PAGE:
When Bunkie Knudsen took over as Chevrolet Division general manager in late 1961, production details were set for the Corvette Sting Ray, and it was already clear that Chevy had a winner. But there still remained the delicate matter of properly launching the car. For this task, Knudsen proved the right man: a polished operator who took pride in his presentational skills.
Inevitably, though, Knudsen would encounter problems. The biggest source of tension arose because he operated in the wake of his predecessor at Chevy-the great Ed Cole, who had swept ahead in the General Motors hierarchy. Cole now supervised all the car divisions. That made him Knudsen's boss. Knudsen had just moved up from Pontiac, so this was the first he had worked with Cole. The styles of the two differed greatly.
One of Knudsen's initial discoveries was that Cole had been using a slush fund, set up through the Campbell-Ewald advertising agency, to acquire Ford Motor Company's advance production schedules. Knudsen's father, Big Bill, had been a GM president and the decorated leader of America's war production effort during WWII, and Bunkie was bred with an aristocratic approach to automotive industry management. (Coincidentally, the month before discovering the slush fund, he had addressed the Detroit round table of the National Conference of Christians and Jews on moral duty and the decline of personal responsibility.) He put the kibosh on the under-the-table payments on Friday, January 12, 1962. The following Monday, Cole and Knudsen faced off. "[Cole] spent considerable time trying to talk me out of it, but finally said I was running the Division, and it was my decision to make," Knudsen wrote in his diary. "He said he felt he needed the information, and he was going to get it some other way. He said he couldn't see anything wrong with what we were doing."
In the next few weeks, Knudsen wondered whether coming to Chevrolet was the right move. He felt backstabbed by Cole over assorted matters. The way GM Chairman Frederic Donner and President John Gordon meddled in minor details disgusted him. He thought aloud about quitting. But how could he have realistically contemplated walking out when the fabulous Sting Ray was waiting to meet the world?
The first Sting Ray launch event came in mid-April. Knudsen was already growing concerned about the tight quarters in the St. Louis plant, and he spoke with corporate vice president Bud Goodman about moving Corvette production to Willow Run. But these matters were put aside for Chevy's party for Corvette dealers. This shindig was thrown at New York's Waldorf-Astoria hotel. Knudsen, who never attended a party he disliked, called the dinner "beautiful." Honored invitees were Mr. and Mrs. Harley Earl, Bill Mitchell, Dan Gurney, and Mr. and Mrs. Jim Rathman. "After dinner I welcomed the group, introduced our guests, and then we took them all to the auto show," he wrote. "This did a tremendous amount of good."
While Knudsen might have felt the need to whip up excitement among dealers, one group already frothing over the Sting Ray was the sports car racing community. (Back in January, Grady Davis, the Gulf Oil executive who campaigned Corvettes, had been to Knudsen's office and asked about making the Vette more competitive against Ferraris.) Now it was Monday morning, June 11, and Knudsen flew from Detroit to the Michigan state capital of Lansing for the annual meeting of a charity he supported. When he finally got back to the office, he found Gurney waiting. "We talked about the possibility of doing some work for Chevrolet," Knudsen wrote in his characteristically clipped style. "First suggested checking out new Corvette at proving ground in comparison with Ferrari. Told him we'd pay him for his time." And in something of an understatement, Knudsen added, "He was interested."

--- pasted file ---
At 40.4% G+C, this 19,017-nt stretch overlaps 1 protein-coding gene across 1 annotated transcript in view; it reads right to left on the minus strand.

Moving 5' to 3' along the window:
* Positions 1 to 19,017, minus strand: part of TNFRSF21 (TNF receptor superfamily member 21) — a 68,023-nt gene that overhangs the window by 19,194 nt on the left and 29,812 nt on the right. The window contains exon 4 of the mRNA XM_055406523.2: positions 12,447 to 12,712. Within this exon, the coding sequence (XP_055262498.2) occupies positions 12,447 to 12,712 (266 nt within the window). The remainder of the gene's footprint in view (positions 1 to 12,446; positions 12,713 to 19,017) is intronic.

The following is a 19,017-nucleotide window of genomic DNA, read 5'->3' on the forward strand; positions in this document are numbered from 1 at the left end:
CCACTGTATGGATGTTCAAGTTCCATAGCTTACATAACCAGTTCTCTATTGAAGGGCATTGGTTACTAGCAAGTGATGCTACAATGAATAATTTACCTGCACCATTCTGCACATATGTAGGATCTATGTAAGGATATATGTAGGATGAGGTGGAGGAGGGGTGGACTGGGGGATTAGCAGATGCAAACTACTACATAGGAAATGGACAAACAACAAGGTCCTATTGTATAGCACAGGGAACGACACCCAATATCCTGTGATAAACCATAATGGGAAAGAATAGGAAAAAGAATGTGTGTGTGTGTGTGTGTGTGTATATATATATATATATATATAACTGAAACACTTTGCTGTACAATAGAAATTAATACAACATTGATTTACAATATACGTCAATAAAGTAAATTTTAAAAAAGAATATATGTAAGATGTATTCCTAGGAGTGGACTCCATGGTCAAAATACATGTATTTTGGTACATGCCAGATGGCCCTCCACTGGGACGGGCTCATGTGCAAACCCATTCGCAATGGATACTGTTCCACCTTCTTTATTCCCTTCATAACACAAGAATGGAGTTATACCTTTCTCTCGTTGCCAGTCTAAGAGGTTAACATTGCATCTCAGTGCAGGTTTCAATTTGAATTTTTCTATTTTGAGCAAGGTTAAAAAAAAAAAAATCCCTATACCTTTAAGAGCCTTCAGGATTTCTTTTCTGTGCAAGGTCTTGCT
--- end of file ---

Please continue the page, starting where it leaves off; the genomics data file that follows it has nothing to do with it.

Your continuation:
The next few weeks brought together a number of significant elements. In a July 18 entry that Knudsen inexplicably crossed out without affecting the legibility, he described a day-long visit to the St. Louis plant. "A big operation," he called it. Looking ahead to Sting Ray production, he had the staff review items in need of attention. His lip curled at the "poor quality" of Corvair vans and other trucks built in the plant. The '62 sports car made no better impression: "Present Corvette also was not good."
Events slowed down later in July, but by August the pace quickened. First, at the Proving Grounds, Knudsen presented the '63 Chevrolet lineup to GM management. "Everyone enjoyed the show and, of course, the new Corvette was the hit of the Chevrolet line," he wrote. Two days later, he met Grady Davis at Detroit's City Airport and took him to Engineering and Styling for a look at the Corvette. "I also told him about the plans to go to Le Mans. He is very interested." The next Monday, Mickey Thompson was in-his second visit in six weeks-and expressed his own strong interest in Le Mans. (Knudsen liked the results Thompson had produced going back to their days together at Pontiac, but regarded him as a poor businessman and organizer, always taking on too many projects, and indicated no strong intention of support.)